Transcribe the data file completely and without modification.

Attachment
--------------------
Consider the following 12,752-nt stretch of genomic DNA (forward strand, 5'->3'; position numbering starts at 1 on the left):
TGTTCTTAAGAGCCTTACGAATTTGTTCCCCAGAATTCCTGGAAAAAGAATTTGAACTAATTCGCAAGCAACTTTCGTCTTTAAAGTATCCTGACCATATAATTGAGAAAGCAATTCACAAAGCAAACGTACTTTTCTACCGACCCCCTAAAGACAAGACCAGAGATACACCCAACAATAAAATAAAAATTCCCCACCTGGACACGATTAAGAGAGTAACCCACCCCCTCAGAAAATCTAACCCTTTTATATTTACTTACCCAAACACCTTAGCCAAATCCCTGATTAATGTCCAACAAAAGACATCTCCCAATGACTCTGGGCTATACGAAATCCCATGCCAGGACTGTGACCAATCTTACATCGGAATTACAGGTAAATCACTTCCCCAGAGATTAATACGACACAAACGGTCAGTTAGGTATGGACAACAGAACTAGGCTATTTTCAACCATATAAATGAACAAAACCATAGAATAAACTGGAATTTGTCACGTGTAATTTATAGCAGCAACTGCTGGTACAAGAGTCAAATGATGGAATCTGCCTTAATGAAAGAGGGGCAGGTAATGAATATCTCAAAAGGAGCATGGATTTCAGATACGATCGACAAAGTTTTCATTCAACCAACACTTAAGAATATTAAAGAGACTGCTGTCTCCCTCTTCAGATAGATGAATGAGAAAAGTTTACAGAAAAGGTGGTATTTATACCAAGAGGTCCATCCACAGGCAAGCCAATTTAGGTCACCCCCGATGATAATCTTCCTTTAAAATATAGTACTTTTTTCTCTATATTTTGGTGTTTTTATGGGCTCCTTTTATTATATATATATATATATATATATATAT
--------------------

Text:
Consider the following 12,752-nt stretch of genomic DNA (forward strand, 5'->3'; position numbering starts at 1 on the left):
TGTTCTTAAGAGCCTTACGAATTTGTTCCCCAGAATTCCTGGAAAAAGAATTTGAACTAATTCGCAAGCAACTTTCGTCTTTAAAGTATCCTGACCATATAATTGAGAAAGCAATTCACAAAGCAAACGTACTTTTCTACCGACCCCCTAAAGACAAGACCAGAGATACACCCAACAATAAAATAAAAATTCCCCACCTGGACACGATTAAGAGAGTAACCCACCCCCTCAGAAAATCTAACCCTTTTATATTTACTTACCCAAACACCTTAGCCAAATCCCTGATTAATGTCCAACAAAAGACATCTCCCAATGACTCTGGGCTATACGAAATCCCATGCCAGGACTGTGACCAATCTTACATCGGAATTACAGGTAAATCACTTCCCCAGAGATTAATACGACACAAACGGTCAGTTAGGTATGGACAACAGAACTAGGCTATTTTCAACCATATAAATGAACAAAACCATAGAATAAACTGGAATTTGTCACGTGTAATTTATAGCAGCAACTGCTGGTACAAGAGTCAAATGATGGAATCTGCCTTAATGAAAGAGGGGCAGGTAATGAATATCTCAAAAGGAGCATGGATTTCAGATACGATCGACAAAGTTTTCATTCAACCAACACTTAAGAATATTAAAGAGACTGCTGTCTCCCTCTTCAGATAGATGAATGAGAAAAGTTTACAGAAAAGGTGGTATTTATACCAAGAGGTCCATCCACAGGCAAGCCAATTTAGGTCACCCCCGATGATAATCTTCCTTTAAAATATAGTACTTTTTTCTCTATATTTTGGTGTTTTTATGGGCTCCTTTTATTATATATATATATATATATATATATAT